This essay first appeared in the February, 2019 issue of Choice (volume 56 | issue 6).
You are primitive and modern, simple and complex;
You are one part George Washington and one part Nimrod.
(Rubén Darío. “To Roosevelt” [poem]. 1905).
TR’s New York City Knickerbocker family endearingly called the asthmatic future president “Teedie” in his prepubescence. Later, during his political ascendency, the press would jocularly refer to him by the despised nickname “Teddy,” hence the iconic “Teddy” bear. Overridingly—then, as now—the world would also attribute the sobriquet “TR” to the charismatic Theodore Roosevelt (October 27, 1858 to January 6, 1919), the first president so familiarly addressed. In attempting to characterize TR’s outsize personality, scholars have also routinely ascribed other epithets to him, such as “conservative elitist,” “progressive reformer,” “cowboy,” “warrior,” etc. For stages of TR’s extremely complicated life—a life lived not at the margins, but centrally as the quintessentially self-styled “man in the arena”—these pigeonholing characterizations have afforded scholars conceptual insights into what friend and seminal biographer Hermann Hagedorn (The Boys’ Life of Theodore Roosevelt, 1918; Roosevelt in the Bad Lands, 1921) termed as TR’s “infinite variety.”
On the centenary of his death, this commemorative essay attempts to parse notable historiographic sources into broad annotated chronological categories. Encapsulating major events occurring throughout TR’s extraordinary sixty-plus years, these categories naturally include the seven climacterics (viz.: Action; Human Relations; Thought; Family; Spiritual Values; Public Affairs; and War and Peace) delineated in Edward Wagenknecht’s celebrated The Seven Worlds of Theodore Roosevelt. Accordingly, they also replicate some of the fifteen chapter headings that TR used in his Theodore Roosevelt: An Autobiography. Renowned Roosevelt scholar Serge Ricard categorizes this work as “memoirs of self-righteousness.” Initially commissioned to commemorate the centennial anniversary of TR’s birth, Wagenknecht’s classic biography was copublished by the Theodore Roosevelt Association (TRA), a nonprofit corporation founded in the year of his death and subsequently chartered by Congress as a “historical and public service organization dedicated to perpetuating the memory and ideals of Theodore Roosevelt.” In 2010, a sesquicentennial second edition was issued. It contains an introduction by the most distinguished twenty-first-century TR biographer Edmund Morris, whose critically acclaimed three-volume biography (The Rise of Theodore Roosevelt; Theodore Rex; and Colonel Roosevelt) has abetted TR’s apotheosis for the post-Reagan generations. Remarkably, the Modern Library selected Morris’ first volume as one of the 100 best nonfiction books of all time. As Morris compiled his multivolume treatment, Nathan Miller (Theodore Roosevelt: A Life) issued the first complete one-volume treatment since William H. Harbaugh’s 1961 Power and Responsibility: The Life and Times of Theodore Roosevelt, both of which—due to the exceptional quality of their research and narrative éclat—are considered the two best single-volume biographies of TR. Of Wagenknecht’s “remarkable volume,” Morris would write, “he focuses his scope on whatever aspect of T.R. he finds interesting, spectacular, poignant, admirable … or even pathological … without ever sentimentalizing him.” Additionally, TRA published “The State of Theodore Roosevelt Studies,” a survey listing “great classics that dominate the field” by Serge Ricard, who also edited A Companion to Theodore Roosevelt, an authoritative anthology of specialty essays “blend[ing] critical scholarship with clarity of expression” (Journal of Transatlantic Studies).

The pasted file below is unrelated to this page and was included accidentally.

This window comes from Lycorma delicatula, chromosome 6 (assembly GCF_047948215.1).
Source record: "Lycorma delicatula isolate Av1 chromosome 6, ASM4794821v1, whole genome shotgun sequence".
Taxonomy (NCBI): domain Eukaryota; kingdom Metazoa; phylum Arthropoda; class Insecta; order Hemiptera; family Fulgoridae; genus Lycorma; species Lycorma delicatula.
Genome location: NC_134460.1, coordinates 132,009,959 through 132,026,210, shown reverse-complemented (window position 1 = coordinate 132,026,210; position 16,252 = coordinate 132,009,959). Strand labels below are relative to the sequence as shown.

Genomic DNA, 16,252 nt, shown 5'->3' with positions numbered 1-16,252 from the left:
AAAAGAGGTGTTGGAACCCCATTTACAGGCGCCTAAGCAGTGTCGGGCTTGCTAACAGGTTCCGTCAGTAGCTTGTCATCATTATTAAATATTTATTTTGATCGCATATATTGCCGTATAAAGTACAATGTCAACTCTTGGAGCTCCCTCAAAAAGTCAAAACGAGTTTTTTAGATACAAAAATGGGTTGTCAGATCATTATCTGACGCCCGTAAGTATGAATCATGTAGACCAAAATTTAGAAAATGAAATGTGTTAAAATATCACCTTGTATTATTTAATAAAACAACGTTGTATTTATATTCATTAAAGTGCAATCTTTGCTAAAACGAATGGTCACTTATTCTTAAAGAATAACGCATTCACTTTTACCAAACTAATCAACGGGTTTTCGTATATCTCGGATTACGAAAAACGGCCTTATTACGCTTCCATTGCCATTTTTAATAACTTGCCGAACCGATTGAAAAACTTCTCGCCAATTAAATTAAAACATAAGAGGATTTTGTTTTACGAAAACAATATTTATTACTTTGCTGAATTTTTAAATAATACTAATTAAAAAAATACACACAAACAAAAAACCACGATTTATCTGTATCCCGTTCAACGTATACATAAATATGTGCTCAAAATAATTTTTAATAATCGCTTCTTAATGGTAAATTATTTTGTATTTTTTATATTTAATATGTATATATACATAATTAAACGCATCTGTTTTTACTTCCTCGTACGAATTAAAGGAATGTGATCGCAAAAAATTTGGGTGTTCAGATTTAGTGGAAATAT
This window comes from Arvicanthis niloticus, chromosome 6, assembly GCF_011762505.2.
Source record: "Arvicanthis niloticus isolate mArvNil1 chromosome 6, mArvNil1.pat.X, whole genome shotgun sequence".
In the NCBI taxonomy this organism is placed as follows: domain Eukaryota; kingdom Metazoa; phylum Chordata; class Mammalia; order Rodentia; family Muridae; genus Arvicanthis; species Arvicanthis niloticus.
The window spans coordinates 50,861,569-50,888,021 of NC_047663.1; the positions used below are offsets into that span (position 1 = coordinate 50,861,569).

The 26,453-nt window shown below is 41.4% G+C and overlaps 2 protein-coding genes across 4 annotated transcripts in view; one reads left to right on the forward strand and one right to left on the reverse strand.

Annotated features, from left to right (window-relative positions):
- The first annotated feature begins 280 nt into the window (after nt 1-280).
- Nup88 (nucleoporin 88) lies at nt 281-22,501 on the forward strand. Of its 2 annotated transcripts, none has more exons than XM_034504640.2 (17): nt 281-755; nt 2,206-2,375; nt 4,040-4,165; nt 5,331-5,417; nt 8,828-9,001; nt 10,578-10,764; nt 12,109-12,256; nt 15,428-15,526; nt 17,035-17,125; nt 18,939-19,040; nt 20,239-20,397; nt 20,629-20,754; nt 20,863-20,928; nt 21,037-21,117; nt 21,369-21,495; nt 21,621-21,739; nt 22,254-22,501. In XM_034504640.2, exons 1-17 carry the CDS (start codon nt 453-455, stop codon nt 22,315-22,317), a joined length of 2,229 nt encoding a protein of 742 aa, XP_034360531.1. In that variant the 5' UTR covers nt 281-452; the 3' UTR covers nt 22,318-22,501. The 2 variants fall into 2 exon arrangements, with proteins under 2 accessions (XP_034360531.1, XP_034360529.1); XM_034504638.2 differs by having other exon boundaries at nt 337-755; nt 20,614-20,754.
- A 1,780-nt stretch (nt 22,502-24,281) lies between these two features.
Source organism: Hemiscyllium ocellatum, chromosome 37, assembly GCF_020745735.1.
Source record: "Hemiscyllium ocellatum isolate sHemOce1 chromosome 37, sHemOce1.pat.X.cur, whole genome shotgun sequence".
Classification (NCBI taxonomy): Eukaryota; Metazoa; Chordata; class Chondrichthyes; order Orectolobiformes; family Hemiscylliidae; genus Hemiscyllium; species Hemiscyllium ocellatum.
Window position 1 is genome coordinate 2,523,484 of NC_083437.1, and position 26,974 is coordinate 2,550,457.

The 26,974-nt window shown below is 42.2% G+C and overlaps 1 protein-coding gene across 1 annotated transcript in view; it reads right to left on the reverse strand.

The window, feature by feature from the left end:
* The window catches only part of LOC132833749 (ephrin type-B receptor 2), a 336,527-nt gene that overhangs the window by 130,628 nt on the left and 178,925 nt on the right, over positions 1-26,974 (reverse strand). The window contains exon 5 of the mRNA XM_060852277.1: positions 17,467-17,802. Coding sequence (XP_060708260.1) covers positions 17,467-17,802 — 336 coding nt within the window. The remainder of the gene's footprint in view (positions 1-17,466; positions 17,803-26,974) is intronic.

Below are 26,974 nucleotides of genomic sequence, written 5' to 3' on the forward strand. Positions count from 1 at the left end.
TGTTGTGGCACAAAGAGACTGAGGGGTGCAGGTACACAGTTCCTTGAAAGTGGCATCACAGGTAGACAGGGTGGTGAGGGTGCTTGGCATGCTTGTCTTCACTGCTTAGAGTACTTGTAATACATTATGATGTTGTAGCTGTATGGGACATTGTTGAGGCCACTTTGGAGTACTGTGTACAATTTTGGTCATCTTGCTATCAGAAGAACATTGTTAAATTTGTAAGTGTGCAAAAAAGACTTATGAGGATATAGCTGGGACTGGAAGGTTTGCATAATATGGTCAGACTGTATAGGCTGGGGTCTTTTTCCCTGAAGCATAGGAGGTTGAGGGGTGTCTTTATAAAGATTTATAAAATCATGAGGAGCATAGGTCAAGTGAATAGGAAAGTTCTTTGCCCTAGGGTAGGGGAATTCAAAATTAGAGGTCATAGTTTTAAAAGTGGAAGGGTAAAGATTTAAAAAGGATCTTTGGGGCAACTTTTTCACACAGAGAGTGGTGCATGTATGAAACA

Charles L. Brown is assistant provost and dean of University Libraries at Sullivan University